Van Richten’s Guide to Ravenloft



Hot off the Wizards of the Coast press is a brand new sourcebook that I’ve been eyeing for a while. As a DM currently running (and loving) Curse of Strahd, this book may come a little too late, but from what I have seen so far it is way more than just “Strahd and Barovia.” Much more.

The cover notably has the quintessential vampire himself, along with Van Richten and Esmerelda (who nearly died herself in my current campaign at the fists of a grumpy golem in the Amber Temple). So while the sourcebook certainly does help one flesh out Barovia, it is much more as it fleshes the Domains of Dread as a whole, which incorporates other demiplanes and darklords other than Barovia and Strahd, including (but not limited to):

Bluetspur and the God-Brain, Darkon and the Inheritors, Mordent and Wilfred Godefroy, G’henna, The Nightmare Lands, Sea of Sorrows and more. It’s a book for DMs and players, but mostly DMs, which is nice because the majority of 5e books geared toward players don’t interest me.


DR. VIKTRA MORDENHEIM, DARKLORD OF LAMORDIA

Some of the new rules include:

Seeds of Fear

Aside from supernatural sources of dread and monsters who strike terror in their victims, fear is subjective and often quite personal. A battle-hardened warrior and a reclusive scholar might not deal with frightful circumstances in the same way. During character creation, a player can choose up to two Seeds of Fear to represent things their character finds truly frightening. The Seeds of Fear table offers some examples. These can change over time as characters grow, overcome old fears, and discover new uncertainties. Work with players to determine when their Seeds of Fear might change.

A character never has more than three Seeds of Fear; if you gain a new seed and already have three, choose which of your old fears is replaced by the new one.


Fear

An overwhelming foe or horrid monster doesn’t need magic or some supernatural ability to strike fear into the most stalwart adventurers. During any frightful encounter, you can call on a character to make a saving throw to resist being scared. The character must succeed on a DC 15 Wisdom saving throw or become frightened until the end of their next turn.

Any of the following circumstances might be reasons to have one or more characters make saving throws to resist being frightened:

  • The character experiences one of their Seeds of Fear.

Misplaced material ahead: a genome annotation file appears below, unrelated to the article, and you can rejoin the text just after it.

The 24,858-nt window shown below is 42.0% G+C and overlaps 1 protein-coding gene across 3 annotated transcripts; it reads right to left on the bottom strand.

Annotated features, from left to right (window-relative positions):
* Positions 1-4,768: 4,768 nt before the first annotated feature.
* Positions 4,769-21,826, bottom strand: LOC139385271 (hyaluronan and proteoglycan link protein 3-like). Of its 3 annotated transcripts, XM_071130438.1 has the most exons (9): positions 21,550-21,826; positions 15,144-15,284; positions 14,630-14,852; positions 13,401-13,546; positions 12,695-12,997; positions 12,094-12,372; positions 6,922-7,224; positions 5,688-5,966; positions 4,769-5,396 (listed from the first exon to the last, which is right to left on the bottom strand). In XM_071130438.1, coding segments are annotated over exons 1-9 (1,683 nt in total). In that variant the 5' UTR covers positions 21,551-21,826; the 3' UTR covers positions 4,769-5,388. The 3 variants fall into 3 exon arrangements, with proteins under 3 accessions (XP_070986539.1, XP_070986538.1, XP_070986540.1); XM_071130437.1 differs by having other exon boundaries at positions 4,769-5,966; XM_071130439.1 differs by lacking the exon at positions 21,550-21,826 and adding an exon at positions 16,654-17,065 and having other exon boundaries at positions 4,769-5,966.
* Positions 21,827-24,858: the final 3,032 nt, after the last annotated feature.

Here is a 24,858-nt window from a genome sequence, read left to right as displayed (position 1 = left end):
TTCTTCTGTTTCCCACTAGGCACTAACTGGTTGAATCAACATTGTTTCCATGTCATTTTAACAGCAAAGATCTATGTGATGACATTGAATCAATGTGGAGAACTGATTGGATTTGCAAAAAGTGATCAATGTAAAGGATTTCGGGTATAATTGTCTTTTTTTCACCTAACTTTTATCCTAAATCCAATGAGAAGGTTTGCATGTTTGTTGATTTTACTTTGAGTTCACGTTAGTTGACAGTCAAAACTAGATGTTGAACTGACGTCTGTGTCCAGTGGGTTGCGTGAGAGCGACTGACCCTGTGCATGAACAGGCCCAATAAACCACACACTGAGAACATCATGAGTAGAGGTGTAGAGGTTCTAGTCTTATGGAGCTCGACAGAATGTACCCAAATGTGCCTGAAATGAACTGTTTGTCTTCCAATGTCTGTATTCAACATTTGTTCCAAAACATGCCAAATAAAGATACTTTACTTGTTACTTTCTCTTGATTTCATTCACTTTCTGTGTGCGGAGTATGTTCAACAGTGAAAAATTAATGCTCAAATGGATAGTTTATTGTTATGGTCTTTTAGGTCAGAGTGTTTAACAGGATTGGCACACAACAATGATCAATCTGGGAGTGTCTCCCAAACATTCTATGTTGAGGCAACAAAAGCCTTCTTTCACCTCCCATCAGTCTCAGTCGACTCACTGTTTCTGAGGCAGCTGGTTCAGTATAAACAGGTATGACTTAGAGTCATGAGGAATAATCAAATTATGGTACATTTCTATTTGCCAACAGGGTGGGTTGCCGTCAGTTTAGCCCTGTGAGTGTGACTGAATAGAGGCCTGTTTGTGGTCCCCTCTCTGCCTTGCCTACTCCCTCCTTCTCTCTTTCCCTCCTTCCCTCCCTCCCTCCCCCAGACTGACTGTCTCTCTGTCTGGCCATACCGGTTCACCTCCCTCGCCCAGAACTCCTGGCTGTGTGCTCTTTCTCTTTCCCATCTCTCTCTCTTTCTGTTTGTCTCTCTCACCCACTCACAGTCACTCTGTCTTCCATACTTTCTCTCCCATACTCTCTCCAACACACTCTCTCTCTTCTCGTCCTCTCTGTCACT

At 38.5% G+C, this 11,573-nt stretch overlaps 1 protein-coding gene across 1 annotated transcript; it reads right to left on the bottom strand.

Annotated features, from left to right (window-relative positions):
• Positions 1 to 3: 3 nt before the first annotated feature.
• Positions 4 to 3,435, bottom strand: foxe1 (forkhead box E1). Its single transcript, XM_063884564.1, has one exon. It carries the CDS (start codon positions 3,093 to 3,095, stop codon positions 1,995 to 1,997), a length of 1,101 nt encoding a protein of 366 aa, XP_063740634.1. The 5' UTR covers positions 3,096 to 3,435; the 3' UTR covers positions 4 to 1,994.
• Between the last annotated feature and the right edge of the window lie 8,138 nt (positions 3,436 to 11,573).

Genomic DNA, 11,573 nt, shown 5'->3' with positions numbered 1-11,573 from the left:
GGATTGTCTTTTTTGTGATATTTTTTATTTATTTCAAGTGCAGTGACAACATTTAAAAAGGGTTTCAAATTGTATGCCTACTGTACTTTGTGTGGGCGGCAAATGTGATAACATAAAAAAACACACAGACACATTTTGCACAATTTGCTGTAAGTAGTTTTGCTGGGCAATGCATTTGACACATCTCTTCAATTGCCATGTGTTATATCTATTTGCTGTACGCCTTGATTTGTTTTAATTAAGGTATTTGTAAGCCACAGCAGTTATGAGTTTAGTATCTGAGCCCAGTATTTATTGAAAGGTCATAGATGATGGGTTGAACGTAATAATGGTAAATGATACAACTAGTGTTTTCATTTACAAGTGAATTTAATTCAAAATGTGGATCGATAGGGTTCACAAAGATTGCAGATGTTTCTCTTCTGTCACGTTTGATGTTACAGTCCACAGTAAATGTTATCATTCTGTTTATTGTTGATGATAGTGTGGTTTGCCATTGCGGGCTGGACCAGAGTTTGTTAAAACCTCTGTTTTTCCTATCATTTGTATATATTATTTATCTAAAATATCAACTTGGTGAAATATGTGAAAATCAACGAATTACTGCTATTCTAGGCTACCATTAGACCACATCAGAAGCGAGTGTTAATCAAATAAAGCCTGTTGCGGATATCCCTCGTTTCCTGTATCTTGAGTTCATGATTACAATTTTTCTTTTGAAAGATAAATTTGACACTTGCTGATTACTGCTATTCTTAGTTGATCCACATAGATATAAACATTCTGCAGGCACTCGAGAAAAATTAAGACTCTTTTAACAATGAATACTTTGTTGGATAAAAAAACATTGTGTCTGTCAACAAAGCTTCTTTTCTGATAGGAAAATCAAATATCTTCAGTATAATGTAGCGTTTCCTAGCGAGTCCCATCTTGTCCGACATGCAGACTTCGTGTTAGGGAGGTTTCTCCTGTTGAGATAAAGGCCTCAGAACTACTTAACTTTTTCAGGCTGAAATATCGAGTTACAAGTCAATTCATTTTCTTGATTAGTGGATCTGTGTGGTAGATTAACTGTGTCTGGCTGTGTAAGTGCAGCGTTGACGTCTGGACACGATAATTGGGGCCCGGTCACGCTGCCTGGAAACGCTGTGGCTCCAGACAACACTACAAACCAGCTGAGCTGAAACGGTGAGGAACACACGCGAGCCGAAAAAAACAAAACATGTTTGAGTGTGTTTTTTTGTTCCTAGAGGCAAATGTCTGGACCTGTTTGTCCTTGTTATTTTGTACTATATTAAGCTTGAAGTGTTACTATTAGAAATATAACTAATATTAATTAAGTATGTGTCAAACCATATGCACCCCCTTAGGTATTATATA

• An enemy is immune to the character’s attacks or spells.
  • An enemy demonstrates it can deal enough damage to reduce a character to 0 hit points in one blow.
  • A creature is alien or monstrous in ways the character never could have imagined.
  • An object undermines a character’s understanding of reality.

Stress

Charging headlong into terrifying situations is the stock in trade for adventurers. Among the Domains of Dread, though, periods of respite between harrowing experiences can be rare. Even the hardiest adventurers find themselves worn down over time, their performance suffering as they struggle to cope with the dread and despair.

Various circumstances might cause a character stress. Stress can be tracked numerically as a Stress Score, increasing in trying situations and decreasing with care. At your discretion, a character’s Stress Score might increase by 1 when one of the following situations occurs:

  • A tense, dramatic moment, especially one involving one of a character’s Seeds of Fear
  • Every 24 hours the character goes without finishing a long rest
  • Witnessing the death of a loved one
  • A nightmare or darkest fear made real
  • Shattering the character’s fundamental understanding of reality
  • Witnessing a person transform into a horrid or unnatural creature

When a character makes an attack roll, an ability check, or a saving throw, they must apply their current Stress Score as a penalty to the roll.



Now, of course these rules are all optional and are ultimately meant to invoke a sense of dread that pervade the various domains. In my current Curse of Strahd campaign, fear and dread ALREADY pervades the campaign pretty darn well, so I’m probably not going to jump in and make it any harder (except in maybe some exceptional circumstances). The players long ago learned that in Ravenloft you have to pick your fights, and running and hiding is a very viable solution to things you can’t beat to death with heavy weapons and harsh words.

This is not a comprehensive review of the Van Richten’s Guide to Ravenloft but just a quick heads up and nod to its existence. After I’ve had more time to read and absorb the material I will probably add a more in-depth analysis.

Until then, keep gaming!


1 Comment (+add yours?)

  1. Trackback: Master of Ravenloft (1986) | JM Hauser

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